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The petrol bomb has fallen on the masses, once again. Only a couple of days ago, news circulating in the market was that a substantial cut in the prices of petroleum products is in the offing. But to the utter shock and disbelief of the profoundly financially battered people of the country, the prices of petroleum products were increased.
The new prices of different petroleum products that have come into effect from August 16, 2022 are: MS (Petrol): 233.91, High-Speed Diesel (HSD): 244.44, Kerosene 199.40, Light Diesel Oil: 191.75
Eminent Economist & Financial Analyst, Dr. Farrukh Saleem, in his tweet, has commented: (i) In the past two weeks Rs-$ parity has moved from Rs.240 to Rs.210, (ii) In the past two weeks crude prices have moved down from $100/B to $93/B, (iii) Why has our Govt increased the price of petrol? (iv) Who is at fault? (v) PSO? (vi) Min of Petroleum? (vii) OGRA?
The questions raised by Dr. Farrukh are pertinent to the core, and should be answered to the satisfaction of the financially hard-hit people of this country. It is deemed pertinent to mention here that even PML (N) Leader and former Prime Minister of Pakistan, Mian Muhammad Nawaz Sharif and Vice President PML (N) Maryam Nawaz have vociferously expressed their indignation over the increase in prices of petroleum products.
Taking to Twitter on Tuesday, the PML (N) Vice President Maryann Nawaz said: Mian Nawaz Sharif has rejected the increase in petrol prices. PML (N) supremo Nawaz Sharif has expressed his opposition to the federal government’s decision to ramp up the prices of petroleum products, said PML-N Vice President Maryam Nawaz.
All this justifies an explanation from the relevant quarters. Don’t you think so? The Federal Finance Minister Dr. Mifta Ismail, I am sure, would come forward and address the queries and concerns of the people, vis-à-vis this issue of profound interest and concern to them.
M FAZAL ELAHI
Charter of economy
Political rivalry, a concomitant of a multi-party democratic system, plays a healthy role by keeping the ruling party on its toes. The opposition keeps a check on the government by critically examining its policies and pointing out its mistakes in parliamentary debates or through press conferences and if nothing else works through public protests. The opposition thus provides the government an opportunity to correct its course. It is in the government’s own interest to allow the opposition to speak out, instead of steamrollering it.
Problems arise when political rivalry degenerates into political enmity and rivals try to knock each other out through foul-play as one has often seen happening in Pakistan.
With the appearance of Imran Khan on the political horizon, politics became a war between “us” and “them” rather than a competition between parties with different manifestos.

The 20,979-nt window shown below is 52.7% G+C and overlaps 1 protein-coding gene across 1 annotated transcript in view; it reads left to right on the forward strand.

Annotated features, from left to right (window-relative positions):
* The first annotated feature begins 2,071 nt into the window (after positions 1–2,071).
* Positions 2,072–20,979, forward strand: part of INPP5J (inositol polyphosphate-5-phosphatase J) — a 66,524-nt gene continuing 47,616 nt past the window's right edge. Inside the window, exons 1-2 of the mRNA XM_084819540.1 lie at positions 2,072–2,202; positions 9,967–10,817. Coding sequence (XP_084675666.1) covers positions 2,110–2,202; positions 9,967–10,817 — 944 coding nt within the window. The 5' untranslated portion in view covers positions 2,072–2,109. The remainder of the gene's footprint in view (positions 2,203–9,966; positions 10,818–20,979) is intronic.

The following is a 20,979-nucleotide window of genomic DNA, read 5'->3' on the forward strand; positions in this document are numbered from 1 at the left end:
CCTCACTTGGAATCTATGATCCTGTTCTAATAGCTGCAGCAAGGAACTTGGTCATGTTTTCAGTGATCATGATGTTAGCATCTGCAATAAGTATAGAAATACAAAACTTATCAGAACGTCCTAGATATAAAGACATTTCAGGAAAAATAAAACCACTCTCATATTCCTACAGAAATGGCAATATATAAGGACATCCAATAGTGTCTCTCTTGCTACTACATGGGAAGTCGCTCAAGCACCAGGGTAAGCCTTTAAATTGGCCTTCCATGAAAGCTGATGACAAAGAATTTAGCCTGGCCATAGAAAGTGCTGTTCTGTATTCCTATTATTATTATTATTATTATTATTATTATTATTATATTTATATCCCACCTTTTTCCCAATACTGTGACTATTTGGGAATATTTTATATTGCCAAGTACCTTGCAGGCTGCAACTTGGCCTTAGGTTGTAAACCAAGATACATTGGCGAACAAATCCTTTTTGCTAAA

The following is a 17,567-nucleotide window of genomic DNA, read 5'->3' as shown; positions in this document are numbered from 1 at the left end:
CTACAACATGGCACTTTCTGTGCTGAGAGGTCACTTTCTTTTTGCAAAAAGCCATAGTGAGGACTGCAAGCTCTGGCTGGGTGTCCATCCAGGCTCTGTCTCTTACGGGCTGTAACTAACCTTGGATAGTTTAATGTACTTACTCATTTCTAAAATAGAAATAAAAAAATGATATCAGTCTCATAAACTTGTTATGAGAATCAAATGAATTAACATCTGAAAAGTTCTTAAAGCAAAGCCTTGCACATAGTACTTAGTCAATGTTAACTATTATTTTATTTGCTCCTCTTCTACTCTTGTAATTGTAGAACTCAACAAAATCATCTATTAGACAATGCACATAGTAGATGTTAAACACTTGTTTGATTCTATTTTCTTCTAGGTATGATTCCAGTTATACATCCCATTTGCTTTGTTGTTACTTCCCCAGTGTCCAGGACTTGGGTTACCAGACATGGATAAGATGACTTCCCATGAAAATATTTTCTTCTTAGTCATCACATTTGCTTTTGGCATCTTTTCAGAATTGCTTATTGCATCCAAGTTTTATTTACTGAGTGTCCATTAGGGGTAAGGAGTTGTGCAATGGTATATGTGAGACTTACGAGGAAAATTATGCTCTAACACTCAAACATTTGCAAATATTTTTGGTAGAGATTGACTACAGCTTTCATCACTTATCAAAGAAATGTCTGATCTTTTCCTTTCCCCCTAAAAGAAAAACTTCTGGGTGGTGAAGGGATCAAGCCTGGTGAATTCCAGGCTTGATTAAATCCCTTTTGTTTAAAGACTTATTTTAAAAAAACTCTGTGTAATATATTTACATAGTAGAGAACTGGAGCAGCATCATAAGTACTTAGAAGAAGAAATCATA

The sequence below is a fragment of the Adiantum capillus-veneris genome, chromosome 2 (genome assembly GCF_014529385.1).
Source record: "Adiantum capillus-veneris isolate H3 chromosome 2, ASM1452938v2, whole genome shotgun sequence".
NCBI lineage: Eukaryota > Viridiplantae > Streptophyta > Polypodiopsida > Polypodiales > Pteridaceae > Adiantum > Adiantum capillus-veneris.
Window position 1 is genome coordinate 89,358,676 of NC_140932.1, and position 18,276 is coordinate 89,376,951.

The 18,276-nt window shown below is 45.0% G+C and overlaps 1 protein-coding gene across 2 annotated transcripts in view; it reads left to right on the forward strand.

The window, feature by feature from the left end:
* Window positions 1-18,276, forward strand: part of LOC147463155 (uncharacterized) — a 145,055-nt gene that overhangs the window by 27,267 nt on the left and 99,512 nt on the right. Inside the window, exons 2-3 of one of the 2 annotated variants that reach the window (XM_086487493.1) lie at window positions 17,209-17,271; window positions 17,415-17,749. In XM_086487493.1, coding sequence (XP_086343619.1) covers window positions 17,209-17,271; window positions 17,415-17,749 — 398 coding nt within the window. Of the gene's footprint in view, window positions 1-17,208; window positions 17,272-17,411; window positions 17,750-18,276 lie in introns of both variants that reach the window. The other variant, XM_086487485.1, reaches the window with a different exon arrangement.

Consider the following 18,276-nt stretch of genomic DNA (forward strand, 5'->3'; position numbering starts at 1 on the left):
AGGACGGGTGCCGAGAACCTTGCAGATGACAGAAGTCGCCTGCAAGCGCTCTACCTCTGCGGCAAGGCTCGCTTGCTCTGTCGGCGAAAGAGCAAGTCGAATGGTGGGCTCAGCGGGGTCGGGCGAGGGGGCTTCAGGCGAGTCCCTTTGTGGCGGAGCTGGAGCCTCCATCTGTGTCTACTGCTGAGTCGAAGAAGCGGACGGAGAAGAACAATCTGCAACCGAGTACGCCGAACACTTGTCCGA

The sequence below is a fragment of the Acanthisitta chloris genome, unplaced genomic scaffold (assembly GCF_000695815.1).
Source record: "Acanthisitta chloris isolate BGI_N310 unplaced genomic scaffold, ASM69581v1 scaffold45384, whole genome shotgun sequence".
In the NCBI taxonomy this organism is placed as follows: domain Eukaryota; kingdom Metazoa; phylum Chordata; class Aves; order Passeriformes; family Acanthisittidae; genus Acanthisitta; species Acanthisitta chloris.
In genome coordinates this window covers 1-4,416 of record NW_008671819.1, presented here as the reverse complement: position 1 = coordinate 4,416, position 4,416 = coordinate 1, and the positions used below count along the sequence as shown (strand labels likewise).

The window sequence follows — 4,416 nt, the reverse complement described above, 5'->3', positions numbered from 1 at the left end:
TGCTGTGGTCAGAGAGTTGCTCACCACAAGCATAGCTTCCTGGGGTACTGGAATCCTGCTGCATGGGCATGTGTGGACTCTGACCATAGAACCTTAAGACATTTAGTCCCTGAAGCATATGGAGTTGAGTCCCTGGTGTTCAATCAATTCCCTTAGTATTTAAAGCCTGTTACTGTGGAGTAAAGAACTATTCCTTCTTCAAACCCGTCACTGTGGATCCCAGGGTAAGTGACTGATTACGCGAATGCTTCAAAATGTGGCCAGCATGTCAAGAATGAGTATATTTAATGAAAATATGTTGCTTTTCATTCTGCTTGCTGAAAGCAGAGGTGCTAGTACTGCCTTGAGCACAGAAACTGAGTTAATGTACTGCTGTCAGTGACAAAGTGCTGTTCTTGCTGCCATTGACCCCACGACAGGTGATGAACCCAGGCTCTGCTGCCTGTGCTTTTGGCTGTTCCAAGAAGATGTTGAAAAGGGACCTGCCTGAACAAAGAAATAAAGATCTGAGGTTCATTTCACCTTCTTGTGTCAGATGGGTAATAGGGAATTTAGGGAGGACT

Never in the country’s history were swear words and curses hurled on opponents so liberally. Once in power the PTI resorted to an unprecedented character assassination campaign of its opponents through social media trolls.
A number of opponents were sent to jails through NAB without there being any solid cases against them. There is need to treat political opponents as challengers rather than enemies. Democracy can only be flourished with constructive and positive role of opposition on the right forum (Parliament) not day-to-day agitation and rallies on streets.
After ouster from power IK waged a belligerent war against government at the Centre instead of rectifying the reasons of his downfall. Not only government but constitutional institutions are also under attack of PTI leaders furious and spiteful statements.
Keeping in view the present staggered economy of the country, it is need of the hour to agree upon a “Charter of Economy” in the larger interest of the motherland. A grand “National Dialogue” should be initiated to defuse the rising political tension and animosity in the country.
QAZI JAMSHED SIDDIQUI
All 34 districts of Balochistan have been badly affected due to recent heavy rains but Lasbela is the worst hit. People are lying under the open sky with nothing to eat. There are reports of children and women dying due to hunger, but the government’s relief and rescue teams are missing. Many people have drowned in the flood water while rescuing their families on a self-help basis.
The supply of food and other necessities has been stopped and there is an urgent need for army and air force personnel to come to the rescue of the marooned population.
Welfare organisations have set up humanitarian camps in Karachi, Gwadar and Turbat for arranging financial support for the flood-affected people of Lasbela and we all must make generous contributions.